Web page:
Dyslexia Awareness Month and Opening All Options
Part 3. For Academics and Teachers
Written by Trevor Allan
This is the third article in a series of four that celebrates Dyslexia Awareness Month in October and the 20th Anniversary of the publication of Opening All Options, a resource for students with Specific Learning Disabilities (SpLDs). The first article looked at the background and history of Opening All Options and the second examined the section for Disability Practitioners in the current version. This resource has been revised several times and this article looks at the section for Academics and Teachers in the current version.
It is very important for Academics and Teachers to understand the nature and impact of SpLDs, since frequently, they are the ones who have to implement adjustments, examine teaching, learning and assessment practices and take into account the effects of a SpLD on a student so that they can meet their legal obligation to minimise disadvantage experienced by students with this legally recognised disability.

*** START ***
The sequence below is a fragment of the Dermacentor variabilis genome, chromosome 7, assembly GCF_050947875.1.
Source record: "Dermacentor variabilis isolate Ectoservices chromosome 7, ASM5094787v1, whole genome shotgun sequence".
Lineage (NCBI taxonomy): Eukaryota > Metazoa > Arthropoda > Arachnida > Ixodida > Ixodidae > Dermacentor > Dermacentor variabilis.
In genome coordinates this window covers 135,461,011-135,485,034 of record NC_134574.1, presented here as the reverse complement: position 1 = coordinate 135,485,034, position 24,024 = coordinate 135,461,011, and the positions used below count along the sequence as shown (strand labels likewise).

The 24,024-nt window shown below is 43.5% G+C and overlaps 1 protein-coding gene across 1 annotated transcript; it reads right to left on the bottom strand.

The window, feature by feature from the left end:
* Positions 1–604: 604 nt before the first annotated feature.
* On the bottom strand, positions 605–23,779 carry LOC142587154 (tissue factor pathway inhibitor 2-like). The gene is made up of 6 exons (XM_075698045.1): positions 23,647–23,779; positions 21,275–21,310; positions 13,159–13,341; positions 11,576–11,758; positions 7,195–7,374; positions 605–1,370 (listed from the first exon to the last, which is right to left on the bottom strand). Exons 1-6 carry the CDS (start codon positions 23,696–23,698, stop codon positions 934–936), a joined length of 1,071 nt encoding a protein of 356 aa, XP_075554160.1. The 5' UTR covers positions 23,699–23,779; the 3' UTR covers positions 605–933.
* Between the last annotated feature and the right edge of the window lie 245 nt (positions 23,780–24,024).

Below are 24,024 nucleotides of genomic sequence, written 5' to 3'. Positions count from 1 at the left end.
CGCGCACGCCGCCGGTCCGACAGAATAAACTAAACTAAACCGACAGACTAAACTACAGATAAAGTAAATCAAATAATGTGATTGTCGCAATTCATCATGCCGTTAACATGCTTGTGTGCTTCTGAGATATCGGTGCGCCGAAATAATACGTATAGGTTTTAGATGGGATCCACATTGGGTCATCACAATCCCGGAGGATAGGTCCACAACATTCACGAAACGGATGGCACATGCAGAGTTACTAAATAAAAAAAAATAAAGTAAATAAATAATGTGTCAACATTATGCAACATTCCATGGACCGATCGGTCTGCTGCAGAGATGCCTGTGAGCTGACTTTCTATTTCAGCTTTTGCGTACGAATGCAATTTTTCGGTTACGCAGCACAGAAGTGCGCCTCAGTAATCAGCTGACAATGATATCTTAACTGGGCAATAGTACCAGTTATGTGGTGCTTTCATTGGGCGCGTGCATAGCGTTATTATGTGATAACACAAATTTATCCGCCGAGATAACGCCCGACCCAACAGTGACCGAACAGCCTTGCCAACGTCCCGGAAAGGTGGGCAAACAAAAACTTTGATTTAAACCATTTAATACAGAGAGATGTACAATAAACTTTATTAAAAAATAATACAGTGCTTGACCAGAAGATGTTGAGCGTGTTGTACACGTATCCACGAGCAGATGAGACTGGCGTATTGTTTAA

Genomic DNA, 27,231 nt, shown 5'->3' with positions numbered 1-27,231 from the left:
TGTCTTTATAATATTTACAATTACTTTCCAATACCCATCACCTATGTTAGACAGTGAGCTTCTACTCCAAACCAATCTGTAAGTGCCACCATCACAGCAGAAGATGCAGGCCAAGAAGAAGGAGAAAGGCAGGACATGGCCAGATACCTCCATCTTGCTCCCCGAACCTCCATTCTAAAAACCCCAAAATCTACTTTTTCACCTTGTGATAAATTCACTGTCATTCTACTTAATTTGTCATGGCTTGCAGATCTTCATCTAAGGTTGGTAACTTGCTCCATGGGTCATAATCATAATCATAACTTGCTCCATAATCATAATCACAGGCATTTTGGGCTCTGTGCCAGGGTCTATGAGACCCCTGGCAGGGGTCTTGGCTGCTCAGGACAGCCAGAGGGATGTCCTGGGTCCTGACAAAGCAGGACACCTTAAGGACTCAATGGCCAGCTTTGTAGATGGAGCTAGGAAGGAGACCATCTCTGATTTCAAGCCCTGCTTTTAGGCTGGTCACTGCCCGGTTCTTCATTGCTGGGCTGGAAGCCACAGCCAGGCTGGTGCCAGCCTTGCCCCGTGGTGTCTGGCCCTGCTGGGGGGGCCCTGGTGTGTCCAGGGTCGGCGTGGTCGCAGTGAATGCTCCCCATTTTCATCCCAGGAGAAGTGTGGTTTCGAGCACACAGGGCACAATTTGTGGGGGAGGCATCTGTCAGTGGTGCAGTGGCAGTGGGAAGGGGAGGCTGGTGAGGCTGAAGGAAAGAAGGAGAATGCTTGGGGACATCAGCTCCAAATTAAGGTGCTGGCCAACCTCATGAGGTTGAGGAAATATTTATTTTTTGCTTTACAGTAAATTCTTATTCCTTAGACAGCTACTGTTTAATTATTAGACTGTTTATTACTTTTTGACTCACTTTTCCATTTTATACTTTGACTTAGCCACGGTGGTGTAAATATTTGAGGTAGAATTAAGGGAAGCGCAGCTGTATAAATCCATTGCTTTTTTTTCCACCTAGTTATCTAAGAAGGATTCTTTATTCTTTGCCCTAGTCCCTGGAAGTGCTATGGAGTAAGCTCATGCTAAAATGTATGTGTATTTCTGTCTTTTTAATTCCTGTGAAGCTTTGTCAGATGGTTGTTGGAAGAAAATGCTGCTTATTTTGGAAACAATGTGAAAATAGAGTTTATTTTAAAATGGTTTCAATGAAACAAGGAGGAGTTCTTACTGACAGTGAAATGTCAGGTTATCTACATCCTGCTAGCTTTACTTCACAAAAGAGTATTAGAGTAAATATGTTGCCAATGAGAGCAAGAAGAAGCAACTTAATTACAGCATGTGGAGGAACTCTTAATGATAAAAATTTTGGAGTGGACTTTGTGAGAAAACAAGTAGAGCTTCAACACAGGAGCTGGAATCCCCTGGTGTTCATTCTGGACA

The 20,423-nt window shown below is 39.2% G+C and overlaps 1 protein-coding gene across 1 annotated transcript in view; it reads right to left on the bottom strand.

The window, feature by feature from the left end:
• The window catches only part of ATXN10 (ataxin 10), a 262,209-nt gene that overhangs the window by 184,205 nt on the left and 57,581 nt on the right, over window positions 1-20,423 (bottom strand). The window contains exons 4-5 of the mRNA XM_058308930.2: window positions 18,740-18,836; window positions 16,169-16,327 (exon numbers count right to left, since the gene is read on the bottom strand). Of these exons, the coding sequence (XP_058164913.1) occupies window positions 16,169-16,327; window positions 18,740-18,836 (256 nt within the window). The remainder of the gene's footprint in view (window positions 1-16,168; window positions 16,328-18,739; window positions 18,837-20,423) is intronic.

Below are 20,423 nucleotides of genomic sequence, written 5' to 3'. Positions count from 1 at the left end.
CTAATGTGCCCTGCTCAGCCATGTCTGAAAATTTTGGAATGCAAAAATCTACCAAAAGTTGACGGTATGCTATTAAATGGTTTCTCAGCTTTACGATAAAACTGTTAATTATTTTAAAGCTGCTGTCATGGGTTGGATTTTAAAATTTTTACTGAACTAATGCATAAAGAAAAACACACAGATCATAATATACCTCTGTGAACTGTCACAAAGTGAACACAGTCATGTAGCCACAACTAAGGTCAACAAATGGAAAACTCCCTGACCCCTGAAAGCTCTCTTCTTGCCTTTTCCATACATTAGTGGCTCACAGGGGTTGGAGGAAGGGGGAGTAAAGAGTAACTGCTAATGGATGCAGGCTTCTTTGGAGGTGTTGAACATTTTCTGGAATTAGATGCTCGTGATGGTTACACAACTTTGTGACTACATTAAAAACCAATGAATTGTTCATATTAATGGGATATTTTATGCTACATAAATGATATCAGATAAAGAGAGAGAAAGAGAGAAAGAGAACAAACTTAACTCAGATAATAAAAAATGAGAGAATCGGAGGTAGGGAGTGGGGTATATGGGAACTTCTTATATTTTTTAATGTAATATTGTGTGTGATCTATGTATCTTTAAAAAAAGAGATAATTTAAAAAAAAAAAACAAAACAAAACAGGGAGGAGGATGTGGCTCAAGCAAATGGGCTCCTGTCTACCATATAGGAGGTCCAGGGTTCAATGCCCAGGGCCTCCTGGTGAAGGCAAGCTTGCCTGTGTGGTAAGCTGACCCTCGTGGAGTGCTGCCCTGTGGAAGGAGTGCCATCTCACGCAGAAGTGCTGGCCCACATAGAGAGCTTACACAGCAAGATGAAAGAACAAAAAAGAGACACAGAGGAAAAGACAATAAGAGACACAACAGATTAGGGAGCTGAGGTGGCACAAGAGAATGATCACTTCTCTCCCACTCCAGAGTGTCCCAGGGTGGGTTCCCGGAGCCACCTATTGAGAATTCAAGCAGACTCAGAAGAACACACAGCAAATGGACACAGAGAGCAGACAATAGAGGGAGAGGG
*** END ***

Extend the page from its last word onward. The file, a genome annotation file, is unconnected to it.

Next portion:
As with the Disability Practitioner section, the nature and types of Specific Learning Disabilities are explained in the section headed “What is a Specific Learning Disability (SpLD)?” It looks at some key facts about SpLDs, and some of the potential impacts, then outlines the main types of SpLD – Dyslexia, Dyscalculia and Dysgraphia and follows up with an outline of some SpLD terminology.
It is very important to remember that SpLDs, like most disabilities, have a very individualised and personal impact on each person. While there are many common impacts, the extent, type, severity and nature of the impact will vary from individual to individual, as will the strategies required to address those impacts. Plus each person will bring their own experiences, skills, techniques and management practices to their studies. Also the nature of the courses studied, the teaching, learning and assessment strategies employed will also affect the adjustments and strategies needed to address the effects of the SpLD.